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How a Simple Bag Became a Magic Organizational Tool

How a Simple Bag Became a Magic Organizational Tool

    Have you ever showed up at a meeting and realized you forgot to bring the right paperwork? Or nipped out to the library only to realize one of your overdue books is still sitting at home?

    There is a simple way to end this confusion: Tote Bag Organizing.

    It’s a fancy name I made up to describe how I keep papers for separate activities together so that I always have what I need by grabbing the appropriate box or bag.

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    How It Started

    A few years ago, all the charities I subscribe to started sending me tote bags. While some of them were converted into reusable shopping bags, I had a few that weren’t suitable. I threw the papers for a Girl Scout meeting into one and forgot to unpack it…and realized how handy it was to have everything together.

    I was no longer scrambling before the meeting to make sure I had everything; and when I needed paperwork that was handed out at the last meeting I knew exactly where to look.

    Does It Have To Be A Tote Bag?

    No, you can use whatever container or other organizational tool best suits your contents. In some cases it might be better to have a smaller or larger container.

    For example, I have started assuming the primary leader role for our Girl Scout troop in preparation for next fall. This means I have to lug supplies back and forth; so a banker’s box takes care of that. Inside will be a plastic folder for our paperwork that I can remove and take as a single unit when we go on a field trip.

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    For a meeting I attend monthly where I need a notebook and pen and a place to keep papers that need to be returned, I use a poly envelope with a closure.

    I also routinely use poly binder dividers with pockets to keep papers together for short-term projects. These live in a container on my desk and get put into the activity bag as needed. An example: the reservation sheets, requirements and meeting information for the Bridging ceremony that will take my troop from Brownies to Juniors.

    How Do You Put This Together?

    It is easy to put these modules together.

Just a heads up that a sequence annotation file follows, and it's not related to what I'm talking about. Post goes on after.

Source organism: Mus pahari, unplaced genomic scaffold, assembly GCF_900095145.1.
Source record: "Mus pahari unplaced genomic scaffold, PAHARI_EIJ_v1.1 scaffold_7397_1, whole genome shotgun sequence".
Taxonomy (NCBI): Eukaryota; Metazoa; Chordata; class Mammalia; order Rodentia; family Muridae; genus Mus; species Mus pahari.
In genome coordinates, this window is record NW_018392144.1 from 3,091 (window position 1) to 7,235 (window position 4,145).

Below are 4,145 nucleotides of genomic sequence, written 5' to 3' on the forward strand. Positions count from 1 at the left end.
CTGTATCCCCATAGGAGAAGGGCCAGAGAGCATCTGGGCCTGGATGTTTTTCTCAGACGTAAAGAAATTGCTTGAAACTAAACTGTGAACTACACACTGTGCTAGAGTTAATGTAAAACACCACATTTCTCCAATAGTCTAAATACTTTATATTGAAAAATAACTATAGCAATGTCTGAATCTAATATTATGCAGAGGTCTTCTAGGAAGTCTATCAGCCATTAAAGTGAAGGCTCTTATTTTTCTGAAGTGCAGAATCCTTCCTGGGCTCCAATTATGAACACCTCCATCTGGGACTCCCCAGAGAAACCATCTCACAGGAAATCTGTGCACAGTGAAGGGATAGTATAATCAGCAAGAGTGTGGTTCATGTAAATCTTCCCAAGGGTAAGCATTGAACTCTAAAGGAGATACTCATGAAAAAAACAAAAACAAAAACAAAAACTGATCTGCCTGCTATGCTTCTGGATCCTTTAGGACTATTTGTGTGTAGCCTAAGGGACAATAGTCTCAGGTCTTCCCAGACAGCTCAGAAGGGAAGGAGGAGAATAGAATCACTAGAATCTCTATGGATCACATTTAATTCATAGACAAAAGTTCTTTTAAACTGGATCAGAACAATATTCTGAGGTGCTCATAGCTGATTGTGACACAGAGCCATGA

1. Gather everything you would need for the activity.
    2. Put it in a designated container.
    3. Add a writing tool and a notebook or paper.
    4. Subdivide as necessary. (see below)

    How To Make It Work

    After you set up the tote bag, take it to your activity. When you come home again, remove anything that has to be dealt with. Take care of these items and put things back in the bag that will be needed for the next time.

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    If something should come up during the week, make a note and slip it into the bag. If you receive mail that is relevant, put it in the bag.

    Before your next venture to your activity, add what you need, such as books or paperwork.

    Sub-divide as necessary. For activities where you may not need everything all the time, have a way to quickly remove those items. For example, my Girl Scout paperwork, which is required whenever we take an off-site trip, is in a separate pouch so that I can take just that when we go on a field trip.

    If you need to do something with that activity at home, work out of the tote bag, and keep everything together.

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    Various Uses of Tote Bag Activity Modules

    • For my treasurer gig with a local non-profit, I keep a folder for papers, the checkbook and spare supplies in a sturdy bag and add the books we talk about at our weekly meeting.
    • For my Girl Scout papers, I have an old briefcase to keep all the papers in order, along with a package of crayons, extra paper and spare pencils.
    • For my Girl Scout Leader meeting papers, I have a binder pencil pouch that has a notebook inside, a pen, and our tracking slips.
    • For the library, I keep a bag with books and batteries to be recycled (our library accepts these). When a book is not being read, it lives in the bag.
    • For choir we have a small bag with our folders, extra pencils and facial tissues.
    • For the class I am taking, I have my notebook, and the text book stays inside of the bag, but may be removed before class if I know I won’t have to use it.

    Using these tote bags has kept me on track. I always have what I need right at my fingertips, and I haven’t forgotten to return a library book for months.

    Do you have a great way to organize activity items? Share below.

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    Last Updated on March 13, 2019

    How to Get out of a Rut: 12 Useful Ways to Get Unstuck

    How to Get out of a Rut: 12 Useful Ways to Get Unstuck

    Have you gotten into a rut before? Or are you in a rut right now?

    You know you’re in a rut when you run out of ideas and inspiration. I personally see a rut as a productivity vacuum. It might very well be a reason why you aren’t getting results. Even as you spend more time on your work, you can’t seem to get anything constructive done. While I’m normally productive, I get into occasional ruts (especially when I’ve been working back-to-back without rest). During those times, I can spend an entire day in front of the computer and get nothing done. It can be quite frustrating.